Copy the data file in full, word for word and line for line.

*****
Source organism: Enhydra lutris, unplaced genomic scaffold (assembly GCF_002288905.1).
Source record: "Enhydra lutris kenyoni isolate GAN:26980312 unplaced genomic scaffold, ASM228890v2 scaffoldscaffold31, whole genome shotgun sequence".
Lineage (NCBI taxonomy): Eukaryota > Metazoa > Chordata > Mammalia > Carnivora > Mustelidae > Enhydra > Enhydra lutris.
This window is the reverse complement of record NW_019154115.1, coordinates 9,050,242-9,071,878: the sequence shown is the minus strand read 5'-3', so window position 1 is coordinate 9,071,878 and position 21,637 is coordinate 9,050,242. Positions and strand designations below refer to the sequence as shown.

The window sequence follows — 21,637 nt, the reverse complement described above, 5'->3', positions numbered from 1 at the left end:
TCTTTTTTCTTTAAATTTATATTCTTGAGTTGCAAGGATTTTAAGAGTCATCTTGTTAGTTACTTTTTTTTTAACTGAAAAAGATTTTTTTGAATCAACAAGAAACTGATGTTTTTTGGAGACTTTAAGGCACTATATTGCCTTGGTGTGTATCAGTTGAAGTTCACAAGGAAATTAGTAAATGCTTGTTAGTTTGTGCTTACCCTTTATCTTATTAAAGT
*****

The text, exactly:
Source organism: Enhydra lutris, unplaced genomic scaffold (assembly GCF_002288905.1).
Source record: "Enhydra lutris kenyoni isolate GAN:26980312 unplaced genomic scaffold, ASM228890v2 scaffoldscaffold31, whole genome shotgun sequence".
Lineage (NCBI taxonomy): Eukaryota > Metazoa > Chordata > Mammalia > Carnivora > Mustelidae > Enhydra > Enhydra lutris.
This window is the reverse complement of record NW_019154115.1, coordinates 9,050,242-9,071,878: the sequence shown is the minus strand read 5'-3', so window position 1 is coordinate 9,071,878 and position 21,637 is coordinate 9,050,242. Positions and strand designations below refer to the sequence as shown.

The window sequence follows — 21,637 nt, the reverse complement described above, 5'->3', positions numbered from 1 at the left end:
TCTTTTTTCTTTAAATTTATATTCTTGAGTTGCAAGGATTTTAAGAGTCATCTTGTTAGTTACTTTTTTTTTAACTGAAAAAGATTTTTTTGAATCAACAAGAAACTGATGTTTTTTGGAGACTTTAAGGCACTATATTGCCTTGGTGTGTATCAGTTGAAGTTCACAAGGAAATTAGTAAATGCTTGTTAGTTTGTGCTTACCCTTTATCTTATTAAAGT